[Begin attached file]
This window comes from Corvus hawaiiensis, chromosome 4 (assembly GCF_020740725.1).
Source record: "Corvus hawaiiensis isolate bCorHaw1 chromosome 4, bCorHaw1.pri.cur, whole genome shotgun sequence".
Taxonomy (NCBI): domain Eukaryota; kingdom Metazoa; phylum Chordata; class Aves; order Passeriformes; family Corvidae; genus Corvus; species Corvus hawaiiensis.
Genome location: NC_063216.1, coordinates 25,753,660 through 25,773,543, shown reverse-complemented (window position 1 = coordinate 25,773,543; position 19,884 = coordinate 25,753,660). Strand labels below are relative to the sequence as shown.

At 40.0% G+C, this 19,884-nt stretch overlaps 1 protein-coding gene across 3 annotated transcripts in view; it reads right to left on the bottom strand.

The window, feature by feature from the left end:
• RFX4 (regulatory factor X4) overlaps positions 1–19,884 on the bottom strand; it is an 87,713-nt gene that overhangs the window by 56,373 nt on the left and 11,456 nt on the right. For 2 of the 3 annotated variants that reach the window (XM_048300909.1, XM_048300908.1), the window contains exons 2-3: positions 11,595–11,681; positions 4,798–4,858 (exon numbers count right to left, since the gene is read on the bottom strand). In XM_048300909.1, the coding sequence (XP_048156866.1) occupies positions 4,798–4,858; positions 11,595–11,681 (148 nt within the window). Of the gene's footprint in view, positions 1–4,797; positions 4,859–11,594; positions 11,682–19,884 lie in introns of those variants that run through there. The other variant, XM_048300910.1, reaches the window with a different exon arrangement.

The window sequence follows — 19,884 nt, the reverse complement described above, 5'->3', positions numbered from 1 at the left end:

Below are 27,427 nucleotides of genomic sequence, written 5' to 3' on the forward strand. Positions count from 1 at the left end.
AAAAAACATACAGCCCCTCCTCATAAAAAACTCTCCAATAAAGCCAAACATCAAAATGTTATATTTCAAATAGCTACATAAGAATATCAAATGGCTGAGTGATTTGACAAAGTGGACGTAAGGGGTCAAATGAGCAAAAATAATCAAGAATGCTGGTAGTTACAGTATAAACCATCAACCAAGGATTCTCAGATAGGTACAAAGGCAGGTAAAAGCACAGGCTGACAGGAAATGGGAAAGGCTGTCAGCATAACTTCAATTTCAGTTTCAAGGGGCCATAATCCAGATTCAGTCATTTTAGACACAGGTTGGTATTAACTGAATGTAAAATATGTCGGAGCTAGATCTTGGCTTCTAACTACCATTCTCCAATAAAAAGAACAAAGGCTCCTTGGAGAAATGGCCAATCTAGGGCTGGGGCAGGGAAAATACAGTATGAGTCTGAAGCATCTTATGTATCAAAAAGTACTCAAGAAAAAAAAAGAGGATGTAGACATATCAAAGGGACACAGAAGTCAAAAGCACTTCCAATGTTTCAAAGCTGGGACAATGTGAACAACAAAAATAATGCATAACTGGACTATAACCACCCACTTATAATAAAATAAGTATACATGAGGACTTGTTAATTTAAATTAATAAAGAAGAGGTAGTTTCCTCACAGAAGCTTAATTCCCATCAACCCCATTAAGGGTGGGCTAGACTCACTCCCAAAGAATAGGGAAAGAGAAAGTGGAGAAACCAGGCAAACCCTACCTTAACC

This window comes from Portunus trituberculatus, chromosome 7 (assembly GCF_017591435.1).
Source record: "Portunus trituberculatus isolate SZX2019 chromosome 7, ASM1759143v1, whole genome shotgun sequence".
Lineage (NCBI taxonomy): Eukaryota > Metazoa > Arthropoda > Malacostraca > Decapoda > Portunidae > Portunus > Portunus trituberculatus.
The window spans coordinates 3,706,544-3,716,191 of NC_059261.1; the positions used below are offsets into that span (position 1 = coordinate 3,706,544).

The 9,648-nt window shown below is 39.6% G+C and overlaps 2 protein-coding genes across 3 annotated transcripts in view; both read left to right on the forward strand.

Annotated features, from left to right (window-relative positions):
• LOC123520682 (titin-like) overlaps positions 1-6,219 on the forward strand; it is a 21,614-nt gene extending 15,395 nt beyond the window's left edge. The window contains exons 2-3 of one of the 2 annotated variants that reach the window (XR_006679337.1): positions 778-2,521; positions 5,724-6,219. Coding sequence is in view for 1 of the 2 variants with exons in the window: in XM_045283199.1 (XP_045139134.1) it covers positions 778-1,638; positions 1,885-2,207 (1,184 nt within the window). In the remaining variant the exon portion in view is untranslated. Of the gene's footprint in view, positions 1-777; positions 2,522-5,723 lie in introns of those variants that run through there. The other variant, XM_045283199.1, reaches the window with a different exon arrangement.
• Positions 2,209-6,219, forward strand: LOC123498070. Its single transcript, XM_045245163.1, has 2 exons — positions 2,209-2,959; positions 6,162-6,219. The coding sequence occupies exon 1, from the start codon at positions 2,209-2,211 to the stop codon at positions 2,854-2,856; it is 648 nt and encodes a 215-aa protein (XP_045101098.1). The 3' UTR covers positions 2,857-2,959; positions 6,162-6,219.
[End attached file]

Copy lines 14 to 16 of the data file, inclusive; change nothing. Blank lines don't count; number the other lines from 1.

The window spans coordinates 3,706,544-3,716,191 of NC_059261.1; the positions used below are offsets into that span (position 1 = coordinate 3,706,544).

The 9,648-nt window shown below is 39.6% G+C and overlaps 2 protein-coding genes across 3 annotated transcripts in view; both read left to right on the forward strand.

Annotated features, from left to right (window-relative positions):